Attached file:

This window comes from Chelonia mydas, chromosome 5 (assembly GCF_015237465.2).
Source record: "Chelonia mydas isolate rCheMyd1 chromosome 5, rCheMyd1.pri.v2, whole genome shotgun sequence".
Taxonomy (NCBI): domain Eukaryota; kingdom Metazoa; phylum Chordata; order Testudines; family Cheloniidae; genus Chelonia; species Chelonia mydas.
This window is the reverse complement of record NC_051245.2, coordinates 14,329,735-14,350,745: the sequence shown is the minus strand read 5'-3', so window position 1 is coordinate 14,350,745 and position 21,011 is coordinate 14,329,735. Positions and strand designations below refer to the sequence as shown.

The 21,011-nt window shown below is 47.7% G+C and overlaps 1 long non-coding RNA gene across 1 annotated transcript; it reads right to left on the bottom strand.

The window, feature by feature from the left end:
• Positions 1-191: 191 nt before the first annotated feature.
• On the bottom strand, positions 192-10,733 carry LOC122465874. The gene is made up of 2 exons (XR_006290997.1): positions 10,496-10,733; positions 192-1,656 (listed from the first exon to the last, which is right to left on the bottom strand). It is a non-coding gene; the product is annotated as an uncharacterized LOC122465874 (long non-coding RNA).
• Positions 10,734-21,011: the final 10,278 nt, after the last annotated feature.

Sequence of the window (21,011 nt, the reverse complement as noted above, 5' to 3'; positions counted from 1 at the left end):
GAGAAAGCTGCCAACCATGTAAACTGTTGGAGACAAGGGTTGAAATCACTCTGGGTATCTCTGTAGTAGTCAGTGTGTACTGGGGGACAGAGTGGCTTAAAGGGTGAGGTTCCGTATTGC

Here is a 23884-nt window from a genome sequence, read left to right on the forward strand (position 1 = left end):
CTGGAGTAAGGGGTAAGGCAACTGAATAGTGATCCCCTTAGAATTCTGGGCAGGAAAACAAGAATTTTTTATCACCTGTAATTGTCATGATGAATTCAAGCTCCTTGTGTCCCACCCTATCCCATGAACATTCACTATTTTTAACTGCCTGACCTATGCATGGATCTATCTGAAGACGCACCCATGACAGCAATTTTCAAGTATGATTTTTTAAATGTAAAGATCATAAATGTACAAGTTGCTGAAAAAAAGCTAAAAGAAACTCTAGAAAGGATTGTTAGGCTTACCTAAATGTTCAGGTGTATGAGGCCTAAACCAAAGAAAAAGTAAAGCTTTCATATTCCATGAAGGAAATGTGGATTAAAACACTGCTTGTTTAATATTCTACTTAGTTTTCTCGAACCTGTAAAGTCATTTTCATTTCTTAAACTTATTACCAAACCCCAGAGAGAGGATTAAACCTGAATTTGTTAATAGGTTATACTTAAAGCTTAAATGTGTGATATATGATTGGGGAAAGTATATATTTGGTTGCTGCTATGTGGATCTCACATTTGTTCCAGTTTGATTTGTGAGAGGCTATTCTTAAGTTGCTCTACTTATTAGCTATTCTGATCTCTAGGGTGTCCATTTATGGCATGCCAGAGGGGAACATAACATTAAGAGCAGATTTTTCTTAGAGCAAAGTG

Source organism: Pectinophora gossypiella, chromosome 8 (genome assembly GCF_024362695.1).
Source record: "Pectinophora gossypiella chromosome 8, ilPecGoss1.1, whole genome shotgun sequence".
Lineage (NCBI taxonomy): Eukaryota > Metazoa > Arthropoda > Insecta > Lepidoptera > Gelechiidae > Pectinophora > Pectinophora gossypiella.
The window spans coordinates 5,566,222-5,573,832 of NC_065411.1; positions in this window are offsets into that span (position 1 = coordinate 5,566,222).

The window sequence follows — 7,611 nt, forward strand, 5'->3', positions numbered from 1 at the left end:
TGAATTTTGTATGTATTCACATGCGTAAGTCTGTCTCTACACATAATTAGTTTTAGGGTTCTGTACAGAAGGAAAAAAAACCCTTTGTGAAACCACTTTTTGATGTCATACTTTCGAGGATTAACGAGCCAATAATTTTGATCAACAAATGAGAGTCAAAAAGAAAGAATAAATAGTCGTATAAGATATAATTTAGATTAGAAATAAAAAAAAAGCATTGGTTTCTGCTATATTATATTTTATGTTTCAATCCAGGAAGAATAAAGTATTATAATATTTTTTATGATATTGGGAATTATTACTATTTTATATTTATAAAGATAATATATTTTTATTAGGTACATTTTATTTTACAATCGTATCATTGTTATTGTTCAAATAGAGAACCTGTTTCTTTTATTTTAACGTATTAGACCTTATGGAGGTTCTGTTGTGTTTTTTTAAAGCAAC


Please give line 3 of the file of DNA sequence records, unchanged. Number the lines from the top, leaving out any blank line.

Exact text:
Taxonomy (NCBI): domain Eukaryota; kingdom Metazoa; phylum Chordata; order Testudines; family Cheloniidae; genus Chelonia; species Chelonia mydas.